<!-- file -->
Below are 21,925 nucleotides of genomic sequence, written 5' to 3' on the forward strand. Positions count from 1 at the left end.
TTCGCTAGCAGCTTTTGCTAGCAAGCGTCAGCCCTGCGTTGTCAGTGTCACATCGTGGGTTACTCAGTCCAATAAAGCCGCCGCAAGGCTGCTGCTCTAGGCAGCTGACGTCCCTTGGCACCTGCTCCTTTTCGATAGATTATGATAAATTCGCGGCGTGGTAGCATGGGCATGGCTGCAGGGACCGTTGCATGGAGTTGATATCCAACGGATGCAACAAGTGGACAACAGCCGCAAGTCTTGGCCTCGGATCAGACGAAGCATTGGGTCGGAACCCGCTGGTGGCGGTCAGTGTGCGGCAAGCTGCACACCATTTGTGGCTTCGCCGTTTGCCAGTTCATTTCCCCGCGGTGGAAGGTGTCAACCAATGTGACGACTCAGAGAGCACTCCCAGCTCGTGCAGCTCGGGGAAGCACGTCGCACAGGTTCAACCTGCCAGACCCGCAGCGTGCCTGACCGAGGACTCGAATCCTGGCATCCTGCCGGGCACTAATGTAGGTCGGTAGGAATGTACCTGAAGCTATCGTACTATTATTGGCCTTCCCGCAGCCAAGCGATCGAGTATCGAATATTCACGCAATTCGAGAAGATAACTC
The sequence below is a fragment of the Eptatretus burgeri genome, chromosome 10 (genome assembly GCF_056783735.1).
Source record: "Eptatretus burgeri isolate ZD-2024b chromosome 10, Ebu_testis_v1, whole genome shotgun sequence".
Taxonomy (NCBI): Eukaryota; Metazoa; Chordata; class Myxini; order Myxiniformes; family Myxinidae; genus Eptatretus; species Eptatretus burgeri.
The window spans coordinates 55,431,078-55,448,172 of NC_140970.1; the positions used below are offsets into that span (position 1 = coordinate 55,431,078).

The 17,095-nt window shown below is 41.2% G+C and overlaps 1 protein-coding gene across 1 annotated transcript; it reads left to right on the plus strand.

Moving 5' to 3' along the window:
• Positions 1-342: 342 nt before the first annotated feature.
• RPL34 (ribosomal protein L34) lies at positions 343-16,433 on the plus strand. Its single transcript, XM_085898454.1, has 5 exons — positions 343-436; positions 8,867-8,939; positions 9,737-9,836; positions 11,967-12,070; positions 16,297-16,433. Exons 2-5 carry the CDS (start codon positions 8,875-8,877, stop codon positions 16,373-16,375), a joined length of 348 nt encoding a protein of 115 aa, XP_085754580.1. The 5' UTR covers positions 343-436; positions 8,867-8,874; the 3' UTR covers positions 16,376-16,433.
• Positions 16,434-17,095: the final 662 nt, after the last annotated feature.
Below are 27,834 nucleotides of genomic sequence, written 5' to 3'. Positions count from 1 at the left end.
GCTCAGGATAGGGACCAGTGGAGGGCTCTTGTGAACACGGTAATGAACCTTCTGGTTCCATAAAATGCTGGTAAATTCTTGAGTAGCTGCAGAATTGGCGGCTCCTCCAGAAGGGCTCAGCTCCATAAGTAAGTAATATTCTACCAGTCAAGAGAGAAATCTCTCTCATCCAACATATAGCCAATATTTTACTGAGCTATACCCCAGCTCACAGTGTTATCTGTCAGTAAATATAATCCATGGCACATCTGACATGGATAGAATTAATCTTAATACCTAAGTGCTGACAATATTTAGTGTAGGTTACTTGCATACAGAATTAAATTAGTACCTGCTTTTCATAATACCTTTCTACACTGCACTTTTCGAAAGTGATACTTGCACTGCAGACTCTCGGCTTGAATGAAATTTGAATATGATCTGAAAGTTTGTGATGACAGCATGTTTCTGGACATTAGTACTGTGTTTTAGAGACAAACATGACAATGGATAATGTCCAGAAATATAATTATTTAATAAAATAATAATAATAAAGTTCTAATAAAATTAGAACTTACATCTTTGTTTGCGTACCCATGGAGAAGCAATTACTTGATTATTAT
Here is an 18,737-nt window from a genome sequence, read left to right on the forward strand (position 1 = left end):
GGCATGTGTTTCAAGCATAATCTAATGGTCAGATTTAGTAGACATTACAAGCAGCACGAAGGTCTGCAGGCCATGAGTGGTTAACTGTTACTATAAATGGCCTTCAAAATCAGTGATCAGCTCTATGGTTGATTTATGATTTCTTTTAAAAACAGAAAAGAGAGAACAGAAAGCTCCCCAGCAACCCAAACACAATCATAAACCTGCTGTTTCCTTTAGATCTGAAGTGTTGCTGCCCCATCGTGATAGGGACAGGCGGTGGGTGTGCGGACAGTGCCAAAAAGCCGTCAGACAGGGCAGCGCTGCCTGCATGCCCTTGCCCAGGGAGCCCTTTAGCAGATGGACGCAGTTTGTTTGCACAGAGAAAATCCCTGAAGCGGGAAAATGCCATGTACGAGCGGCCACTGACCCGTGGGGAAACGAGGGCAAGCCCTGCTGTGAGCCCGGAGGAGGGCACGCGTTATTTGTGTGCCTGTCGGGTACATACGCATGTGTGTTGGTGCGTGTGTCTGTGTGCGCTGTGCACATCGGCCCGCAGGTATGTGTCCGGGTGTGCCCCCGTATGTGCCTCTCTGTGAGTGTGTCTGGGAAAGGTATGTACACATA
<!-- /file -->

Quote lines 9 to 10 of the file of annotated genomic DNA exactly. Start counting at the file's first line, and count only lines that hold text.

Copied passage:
• Positions 1-342: 342 nt before the first annotated feature.
• RPL34 (ribosomal protein L34) lies at positions 343-16,433 on the plus strand. Its single transcript, XM_085898454.1, has 5 exons — positions 343-436; positions 8,867-8,939; positions 9,737-9,836; positions 11,967-12,070; positions 16,297-16,433. Exons 2-5 carry the CDS (start codon positions 8,875-8,877, stop codon positions 16,373-16,375), a joined length of 348 nt encoding a protein of 115 aa, XP_085754580.1. The 5' UTR covers positions 343-436; positions 8,867-8,874; the 3' UTR covers positions 16,376-16,433.